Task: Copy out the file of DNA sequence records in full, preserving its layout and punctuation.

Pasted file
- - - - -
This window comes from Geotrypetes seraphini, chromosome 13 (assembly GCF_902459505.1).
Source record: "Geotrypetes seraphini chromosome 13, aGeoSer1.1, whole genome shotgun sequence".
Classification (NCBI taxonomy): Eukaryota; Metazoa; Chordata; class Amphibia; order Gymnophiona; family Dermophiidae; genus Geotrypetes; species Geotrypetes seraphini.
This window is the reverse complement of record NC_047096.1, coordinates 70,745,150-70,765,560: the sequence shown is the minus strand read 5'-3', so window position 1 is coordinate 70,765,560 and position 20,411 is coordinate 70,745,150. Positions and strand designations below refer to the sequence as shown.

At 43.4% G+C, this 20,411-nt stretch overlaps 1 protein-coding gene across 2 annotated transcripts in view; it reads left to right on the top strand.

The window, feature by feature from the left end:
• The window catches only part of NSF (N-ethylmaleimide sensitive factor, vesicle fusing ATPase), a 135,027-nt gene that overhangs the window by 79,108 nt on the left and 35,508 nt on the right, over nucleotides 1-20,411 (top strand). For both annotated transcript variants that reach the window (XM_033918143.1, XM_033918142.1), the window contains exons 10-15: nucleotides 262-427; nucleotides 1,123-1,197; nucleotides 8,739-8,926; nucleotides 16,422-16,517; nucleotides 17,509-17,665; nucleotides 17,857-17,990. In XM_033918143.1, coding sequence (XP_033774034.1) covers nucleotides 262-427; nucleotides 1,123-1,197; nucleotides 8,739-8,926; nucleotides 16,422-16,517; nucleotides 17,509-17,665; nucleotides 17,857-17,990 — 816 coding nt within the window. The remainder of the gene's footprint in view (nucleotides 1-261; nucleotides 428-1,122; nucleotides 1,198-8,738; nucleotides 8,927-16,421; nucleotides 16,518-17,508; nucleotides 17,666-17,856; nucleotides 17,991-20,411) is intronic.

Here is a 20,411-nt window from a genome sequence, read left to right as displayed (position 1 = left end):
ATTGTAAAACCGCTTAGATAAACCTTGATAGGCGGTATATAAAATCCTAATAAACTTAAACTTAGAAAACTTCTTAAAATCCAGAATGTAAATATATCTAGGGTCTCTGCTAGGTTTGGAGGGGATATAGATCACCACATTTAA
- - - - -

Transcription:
This window comes from Geotrypetes seraphini, chromosome 13 (assembly GCF_902459505.1).
Source record: "Geotrypetes seraphini chromosome 13, aGeoSer1.1, whole genome shotgun sequence".
Classification (NCBI taxonomy): Eukaryota; Metazoa; Chordata; class Amphibia; order Gymnophiona; family Dermophiidae; genus Geotrypetes; species Geotrypetes seraphini.
This window is the reverse complement of record NC_047096.1, coordinates 70,745,150-70,765,560: the sequence shown is the minus strand read 5'-3', so window position 1 is coordinate 70,765,560 and position 20,411 is coordinate 70,745,150. Positions and strand designations below refer to the sequence as shown.

At 43.4% G+C, this 20,411-nt stretch overlaps 1 protein-coding gene across 2 annotated transcripts in view; it reads left to right on the top strand.

The window, feature by feature from the left end:
• The window catches only part of NSF (N-ethylmaleimide sensitive factor, vesicle fusing ATPase), a 135,027-nt gene that overhangs the window by 79,108 nt on the left and 35,508 nt on the right, over nucleotides 1-20,411 (top strand). For both annotated transcript variants that reach the window (XM_033918143.1, XM_033918142.1), the window contains exons 10-15: nucleotides 262-427; nucleotides 1,123-1,197; nucleotides 8,739-8,926; nucleotides 16,422-16,517; nucleotides 17,509-17,665; nucleotides 17,857-17,990. In XM_033918143.1, coding sequence (XP_033774034.1) covers nucleotides 262-427; nucleotides 1,123-1,197; nucleotides 8,739-8,926; nucleotides 16,422-16,517; nucleotides 17,509-17,665; nucleotides 17,857-17,990 — 816 coding nt within the window. The remainder of the gene's footprint in view (nucleotides 1-261; nucleotides 428-1,122; nucleotides 1,198-8,738; nucleotides 8,927-16,421; nucleotides 16,518-17,508; nucleotides 17,666-17,856; nucleotides 17,991-20,411) is intronic.

Here is a 20,411-nt window from a genome sequence, read left to right as displayed (position 1 = left end):
ATTGTAAAACCGCTTAGATAAACCTTGATAGGCGGTATATAAAATCCTAATAAACTTAAACTTAGAAAACTTCTTAAAATCCAGAATGTAAATATATCTAGGGTCTCTGCTAGGTTTGGAGGGGATATAGATCACCACATTTAA